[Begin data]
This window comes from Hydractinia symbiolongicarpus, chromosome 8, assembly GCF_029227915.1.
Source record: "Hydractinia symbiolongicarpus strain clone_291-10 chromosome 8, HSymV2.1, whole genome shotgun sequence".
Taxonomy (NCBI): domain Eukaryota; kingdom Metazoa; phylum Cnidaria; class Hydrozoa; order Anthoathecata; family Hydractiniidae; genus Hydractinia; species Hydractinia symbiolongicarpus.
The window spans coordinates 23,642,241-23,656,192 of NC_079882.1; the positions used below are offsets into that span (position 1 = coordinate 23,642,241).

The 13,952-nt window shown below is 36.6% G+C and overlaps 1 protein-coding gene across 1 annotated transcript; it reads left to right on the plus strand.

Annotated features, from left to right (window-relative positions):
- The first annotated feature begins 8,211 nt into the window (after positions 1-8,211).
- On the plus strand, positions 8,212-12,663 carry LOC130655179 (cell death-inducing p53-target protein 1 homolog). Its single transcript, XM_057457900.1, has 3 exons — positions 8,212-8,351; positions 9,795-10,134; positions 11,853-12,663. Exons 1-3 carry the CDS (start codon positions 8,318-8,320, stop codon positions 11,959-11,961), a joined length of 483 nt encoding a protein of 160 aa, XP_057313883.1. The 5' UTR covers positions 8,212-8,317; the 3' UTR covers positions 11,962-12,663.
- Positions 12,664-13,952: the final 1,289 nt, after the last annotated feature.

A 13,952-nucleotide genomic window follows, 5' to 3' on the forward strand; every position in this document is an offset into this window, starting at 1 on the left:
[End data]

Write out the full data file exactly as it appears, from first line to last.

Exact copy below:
This window comes from Hydractinia symbiolongicarpus, chromosome 8, assembly GCF_029227915.1.
Source record: "Hydractinia symbiolongicarpus strain clone_291-10 chromosome 8, HSymV2.1, whole genome shotgun sequence".
Taxonomy (NCBI): domain Eukaryota; kingdom Metazoa; phylum Cnidaria; class Hydrozoa; order Anthoathecata; family Hydractiniidae; genus Hydractinia; species Hydractinia symbiolongicarpus.
The window spans coordinates 23,642,241-23,656,192 of NC_079882.1; the positions used below are offsets into that span (position 1 = coordinate 23,642,241).

The 13,952-nt window shown below is 36.6% G+C and overlaps 1 protein-coding gene across 1 annotated transcript; it reads left to right on the plus strand.

Annotated features, from left to right (window-relative positions):
- The first annotated feature begins 8,211 nt into the window (after positions 1-8,211).
- On the plus strand, positions 8,212-12,663 carry LOC130655179 (cell death-inducing p53-target protein 1 homolog). Its single transcript, XM_057457900.1, has 3 exons — positions 8,212-8,351; positions 9,795-10,134; positions 11,853-12,663. Exons 1-3 carry the CDS (start codon positions 8,318-8,320, stop codon positions 11,959-11,961), a joined length of 483 nt encoding a protein of 160 aa, XP_057313883.1. The 5' UTR covers positions 8,212-8,317; the 3' UTR covers positions 11,962-12,663.
- Positions 12,664-13,952: the final 1,289 nt, after the last annotated feature.

A 13,952-nucleotide genomic window follows, 5' to 3' on the forward strand; every position in this document is an offset into this window, starting at 1 on the left: